Jesse Helms first met Ronald Reagan in the early 1960s while still working for WRAL-TV in Raleigh. Reagan supported Helms in his 1972 Senate campaign and when Reagan ran for President in 1976. Although Reagan did not win the Republican nomination he made quite an impact and garnered enough support to eventually lead him to victory in 1980 and again in 1984. Senator Helms and President Reagan often worked together during his two terms but there were also instances when they disagreed. Helms wrote, “I am obliged to make the record clear: While President Reagan and I agreed on most things, there were some topics on which I felt obliged to publicly state my opposition.” In spite of these minor differences of opinion they remained good friends and supported each other long after Reagan left the White House.


Senator Helms was not known for his generosity when it came to federal spending. His conservative ideology and refusal to compromise his principles often kept him from approving government spending if he thought it would be wasteful or be used for the wrong reasons. Therefore, when it came to providing foreign aid Senator Helms often voted against the extra spending and because of that, during the 1984 reelection, his opponents accused him of being anti-Israel.
During this time, Senator Chic Hecht (R-NV), a friend of Senator Helms, suggested he meet with some Jewish leaders to set the record straight. Senator Hecht also invited Helms and his wife to Israel with him, but not at the taxpayers’ expense. In August 1985, they all took a private trip to Israel and met with members of Israeli government, visited schools and hospitals and met with many private citizens all over the country.  Without a government agenda, Senator Helms was free to ask questions and hear directly from the people about the problems they faced every day. Helms also established important lines of communication with Israeli leaders that later helped him get the correct facts about issues related to Israel.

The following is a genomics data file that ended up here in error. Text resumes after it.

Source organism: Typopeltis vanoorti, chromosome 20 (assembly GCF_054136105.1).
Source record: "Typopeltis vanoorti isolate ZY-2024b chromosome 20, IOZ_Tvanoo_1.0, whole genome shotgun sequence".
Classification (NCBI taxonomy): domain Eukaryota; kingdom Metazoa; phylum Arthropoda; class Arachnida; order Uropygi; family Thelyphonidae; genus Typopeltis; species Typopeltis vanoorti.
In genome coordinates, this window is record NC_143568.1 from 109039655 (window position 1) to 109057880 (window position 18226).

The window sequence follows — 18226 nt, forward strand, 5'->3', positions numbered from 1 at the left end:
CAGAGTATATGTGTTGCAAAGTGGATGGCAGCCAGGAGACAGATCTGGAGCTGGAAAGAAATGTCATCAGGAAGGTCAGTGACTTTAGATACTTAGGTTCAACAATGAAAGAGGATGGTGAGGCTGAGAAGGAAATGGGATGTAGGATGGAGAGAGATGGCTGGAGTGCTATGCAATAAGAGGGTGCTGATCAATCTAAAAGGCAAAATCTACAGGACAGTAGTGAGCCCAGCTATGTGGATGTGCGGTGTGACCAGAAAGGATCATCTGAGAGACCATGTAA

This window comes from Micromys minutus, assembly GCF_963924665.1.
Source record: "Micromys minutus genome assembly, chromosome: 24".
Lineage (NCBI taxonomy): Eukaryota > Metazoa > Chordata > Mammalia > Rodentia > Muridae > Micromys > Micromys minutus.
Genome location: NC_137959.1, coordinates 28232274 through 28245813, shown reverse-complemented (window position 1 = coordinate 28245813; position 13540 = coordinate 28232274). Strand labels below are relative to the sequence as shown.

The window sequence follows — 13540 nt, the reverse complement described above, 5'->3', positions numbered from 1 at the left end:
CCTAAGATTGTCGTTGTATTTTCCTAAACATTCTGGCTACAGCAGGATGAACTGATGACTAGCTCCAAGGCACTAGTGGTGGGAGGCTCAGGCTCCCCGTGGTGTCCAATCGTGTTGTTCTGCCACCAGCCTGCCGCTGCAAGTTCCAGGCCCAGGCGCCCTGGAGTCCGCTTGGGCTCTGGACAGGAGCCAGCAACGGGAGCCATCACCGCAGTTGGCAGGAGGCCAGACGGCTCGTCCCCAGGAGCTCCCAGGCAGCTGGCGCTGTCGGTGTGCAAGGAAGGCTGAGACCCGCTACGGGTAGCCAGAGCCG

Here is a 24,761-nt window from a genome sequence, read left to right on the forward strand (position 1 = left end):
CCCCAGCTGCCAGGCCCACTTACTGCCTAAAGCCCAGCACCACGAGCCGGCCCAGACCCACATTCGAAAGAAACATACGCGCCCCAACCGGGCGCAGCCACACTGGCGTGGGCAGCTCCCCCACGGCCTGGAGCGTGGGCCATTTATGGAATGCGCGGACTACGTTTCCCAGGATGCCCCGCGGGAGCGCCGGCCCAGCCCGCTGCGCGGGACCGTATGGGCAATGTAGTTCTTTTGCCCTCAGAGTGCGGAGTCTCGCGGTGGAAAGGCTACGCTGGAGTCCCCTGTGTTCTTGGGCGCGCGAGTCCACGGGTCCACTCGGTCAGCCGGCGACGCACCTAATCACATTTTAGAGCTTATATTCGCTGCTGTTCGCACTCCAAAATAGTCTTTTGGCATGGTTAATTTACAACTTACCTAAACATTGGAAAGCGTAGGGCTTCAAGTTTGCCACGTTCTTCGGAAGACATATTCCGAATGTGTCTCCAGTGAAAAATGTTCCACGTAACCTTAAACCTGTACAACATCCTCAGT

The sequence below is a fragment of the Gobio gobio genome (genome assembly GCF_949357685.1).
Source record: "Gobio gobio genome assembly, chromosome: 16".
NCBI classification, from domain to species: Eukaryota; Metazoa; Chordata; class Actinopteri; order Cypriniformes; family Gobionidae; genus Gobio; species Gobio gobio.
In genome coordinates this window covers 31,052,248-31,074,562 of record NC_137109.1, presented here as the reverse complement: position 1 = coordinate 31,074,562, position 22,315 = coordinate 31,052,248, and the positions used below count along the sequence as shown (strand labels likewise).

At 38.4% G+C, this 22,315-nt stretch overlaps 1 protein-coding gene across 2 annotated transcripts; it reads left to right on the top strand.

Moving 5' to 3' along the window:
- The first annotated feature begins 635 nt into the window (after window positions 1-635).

Clearly, visiting Israel helped Senator Helms see how important it was for the United States to have a good relationship and to help support Israel whenever possible. After the trip, Helms said, “As our trip to Israel revealed, there are many reasons why the United States should be a good friend to Israel, but none is more important than the right of Israeli citizens to live with freedom from fear of their neighbors…Israel, of course, has an ancient and moral right to exist, repeatedly affirmed by the civilized nations of the world.”


In his memoirs, Senator Helms wrote, “It often surprises people that a Senator from North Carolina would have an avid interest in foreign policy…I believe when I arrived in the Senate in 1973 that there was no committee whose work has more impact on the welfare of North Carolina than the Foreign Relations Committee.” Senator Helms asked for a seat on the committee early in his career and was thrilled to be a part of such important work.
In 1985, Helms was entitled to become Chairman of the Foreign Relations Committee but chose to fulfill a campaign promise and chaired the Senate Agriculture Committee instead. In 1987, when Democrats took control of the Congress, Senator Helms was chosen to be the ranking member of the Foreign Relations Committee and was happy to be the conservative voice in such an important committee.

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